in heaven, her many, many "canvases" were
lovingly passed on to the next generations who
appreciated the fact that SHE had done them so
lovingly. They truly were a sign of the times but
for all of us, they were HER.
What kind of art do I do now? Not 2-D painting
actually, but baskets, quilts, pottery, wire/bead
and polymer jewelry mostly. Most of my painting now
seems to include the actual walls of a house, not
framed pieces. Hopefully, I have encouraged many
students to do 2-D work even though I don't use the
paint-by-numbers style any more!!!!
Thanks again for taking this proletarian
introduction to the arts and feeling it worthy
enough to exhibit as both "art" and a sign
of popular culture in the 50s and 60s!!!!!
Ah, the memories!
September 3, 2001
Didn't know if you were still accepting paint-by
number memories, but here is mine. (Great exhibit,
by the way!)
When I was 5, I watched my aunt, Lilly, working
on a paint-by-number kit--a picture of Jesus. Little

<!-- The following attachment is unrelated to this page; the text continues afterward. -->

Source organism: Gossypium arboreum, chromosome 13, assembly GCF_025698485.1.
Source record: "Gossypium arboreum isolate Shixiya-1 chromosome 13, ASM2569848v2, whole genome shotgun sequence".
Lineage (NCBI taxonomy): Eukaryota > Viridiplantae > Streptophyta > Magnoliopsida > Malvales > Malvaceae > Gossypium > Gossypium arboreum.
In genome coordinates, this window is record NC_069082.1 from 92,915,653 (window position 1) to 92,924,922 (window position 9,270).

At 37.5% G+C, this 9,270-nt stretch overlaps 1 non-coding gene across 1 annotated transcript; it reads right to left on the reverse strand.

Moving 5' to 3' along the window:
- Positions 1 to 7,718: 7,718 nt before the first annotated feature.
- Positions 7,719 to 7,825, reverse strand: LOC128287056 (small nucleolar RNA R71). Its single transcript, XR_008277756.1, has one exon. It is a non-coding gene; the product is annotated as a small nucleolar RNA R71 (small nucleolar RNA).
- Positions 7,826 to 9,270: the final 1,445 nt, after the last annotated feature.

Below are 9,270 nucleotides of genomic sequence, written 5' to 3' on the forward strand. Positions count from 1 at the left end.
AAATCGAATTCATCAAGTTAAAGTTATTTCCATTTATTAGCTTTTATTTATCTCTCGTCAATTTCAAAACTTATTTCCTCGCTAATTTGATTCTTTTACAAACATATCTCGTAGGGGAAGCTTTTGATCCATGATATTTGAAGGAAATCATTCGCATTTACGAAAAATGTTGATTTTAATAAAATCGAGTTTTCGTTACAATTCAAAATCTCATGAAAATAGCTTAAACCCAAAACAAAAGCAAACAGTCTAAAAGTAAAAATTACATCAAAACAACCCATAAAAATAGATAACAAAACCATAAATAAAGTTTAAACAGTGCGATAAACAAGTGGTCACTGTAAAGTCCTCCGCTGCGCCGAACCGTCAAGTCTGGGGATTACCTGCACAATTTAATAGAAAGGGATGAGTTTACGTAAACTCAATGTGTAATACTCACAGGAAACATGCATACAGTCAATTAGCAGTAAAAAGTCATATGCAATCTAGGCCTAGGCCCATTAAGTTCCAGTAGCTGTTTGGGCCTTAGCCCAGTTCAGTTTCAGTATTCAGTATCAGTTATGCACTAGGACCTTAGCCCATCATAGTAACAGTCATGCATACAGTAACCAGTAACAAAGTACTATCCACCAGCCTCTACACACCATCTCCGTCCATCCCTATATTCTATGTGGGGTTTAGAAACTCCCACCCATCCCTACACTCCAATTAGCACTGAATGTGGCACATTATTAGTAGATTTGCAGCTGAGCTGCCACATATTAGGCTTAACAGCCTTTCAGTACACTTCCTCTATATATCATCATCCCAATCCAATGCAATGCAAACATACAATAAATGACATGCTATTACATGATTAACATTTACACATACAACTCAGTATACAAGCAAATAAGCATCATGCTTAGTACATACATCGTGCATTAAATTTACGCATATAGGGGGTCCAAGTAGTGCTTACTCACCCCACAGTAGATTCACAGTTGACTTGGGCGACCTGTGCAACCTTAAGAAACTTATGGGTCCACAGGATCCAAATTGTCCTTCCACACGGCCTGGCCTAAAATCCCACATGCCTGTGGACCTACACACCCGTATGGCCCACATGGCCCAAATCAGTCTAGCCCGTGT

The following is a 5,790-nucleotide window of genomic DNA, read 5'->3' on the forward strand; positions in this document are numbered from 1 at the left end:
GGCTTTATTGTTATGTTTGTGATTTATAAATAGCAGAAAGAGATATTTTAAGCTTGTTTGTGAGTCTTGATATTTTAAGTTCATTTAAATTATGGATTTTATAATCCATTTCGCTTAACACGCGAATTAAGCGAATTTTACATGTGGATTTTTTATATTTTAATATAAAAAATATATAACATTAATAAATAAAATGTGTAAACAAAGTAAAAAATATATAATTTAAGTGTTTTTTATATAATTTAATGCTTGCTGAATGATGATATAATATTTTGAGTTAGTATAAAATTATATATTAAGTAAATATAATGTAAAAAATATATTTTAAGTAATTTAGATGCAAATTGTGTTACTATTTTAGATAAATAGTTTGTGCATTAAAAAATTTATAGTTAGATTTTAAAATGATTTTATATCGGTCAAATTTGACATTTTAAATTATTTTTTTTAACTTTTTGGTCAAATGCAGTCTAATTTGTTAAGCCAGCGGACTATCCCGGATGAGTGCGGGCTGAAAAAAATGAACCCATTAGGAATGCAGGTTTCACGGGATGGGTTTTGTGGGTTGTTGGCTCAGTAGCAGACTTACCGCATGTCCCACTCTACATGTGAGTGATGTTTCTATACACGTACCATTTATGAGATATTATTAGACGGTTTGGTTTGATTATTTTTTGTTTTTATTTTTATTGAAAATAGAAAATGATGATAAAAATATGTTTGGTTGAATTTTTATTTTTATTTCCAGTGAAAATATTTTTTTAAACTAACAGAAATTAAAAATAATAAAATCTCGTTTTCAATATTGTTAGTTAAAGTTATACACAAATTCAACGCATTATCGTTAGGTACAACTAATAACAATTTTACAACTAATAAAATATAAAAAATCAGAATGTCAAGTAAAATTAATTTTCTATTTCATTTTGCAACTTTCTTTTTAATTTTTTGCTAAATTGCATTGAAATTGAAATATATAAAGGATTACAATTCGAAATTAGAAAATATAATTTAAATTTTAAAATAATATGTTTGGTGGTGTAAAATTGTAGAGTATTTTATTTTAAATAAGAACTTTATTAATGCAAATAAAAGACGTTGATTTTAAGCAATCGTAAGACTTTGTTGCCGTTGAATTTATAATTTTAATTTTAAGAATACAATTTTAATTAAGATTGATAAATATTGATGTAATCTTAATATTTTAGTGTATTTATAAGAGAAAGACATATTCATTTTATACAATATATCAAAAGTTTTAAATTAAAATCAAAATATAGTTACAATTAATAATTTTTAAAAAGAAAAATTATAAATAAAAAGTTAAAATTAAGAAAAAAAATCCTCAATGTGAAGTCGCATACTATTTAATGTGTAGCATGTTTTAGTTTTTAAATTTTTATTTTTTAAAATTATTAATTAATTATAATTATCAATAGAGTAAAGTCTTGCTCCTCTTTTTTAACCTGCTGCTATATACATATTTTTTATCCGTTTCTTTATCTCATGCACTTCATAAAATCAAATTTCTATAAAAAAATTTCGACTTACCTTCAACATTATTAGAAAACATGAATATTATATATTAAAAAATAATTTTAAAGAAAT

by little, rich colors filled the tiny, intricate
spaces. A few years later, she decided to work on a
set called "The Four Seasons." My
favorite, "Spring," showed a swan on a
lake, nearby trees showing bright pink blossoms.
"Summer" depicted a boy fishing.
"Autumn" had all the traditional and
seasonal colors, with turkeys in a farmyard.
"Winter" was a forest scene, with snow,
and a solitary deer. After Lilly finished, she
framed them. For years, they had a place on the
dining room wall. The colors have faded now . . .
My own paint-by-number creations were much less
dramatic--collie puppies, a Siamese cat. I really
didn't have the patience for it. It was hard to stay
within the lines, and I kept smudging things.
Years later, I ran across a paint-by-number
autumn scene, complete with vibrant oranges,
yellows, reds, and browns. My uncle, who lived in
another state, would surely enjoy this picture of a
mill, I thought. I plunged in, determined not to
give up this time. It was actually relaxing--a way
of leaving the office behind. Lilly helped out when
my hands tired. I finished it well before Christmas,
put it in a frame, and included it in his holiday
package. I made mistakes with this one, too.
But they were well hidden.
My uncle placed it over his favorite chair in his
living room, where he could admire it best.
Falls Church, VA
September 3, 2001
How well I remember getting my first paint set
for my birthday at age 10. That was the year 1970.
It was something I had wanted for a long time. My
parents got me the dog set. After I finished it, I
convinced them to get me the horse set. I then
proceeded to the more difficult ones that had more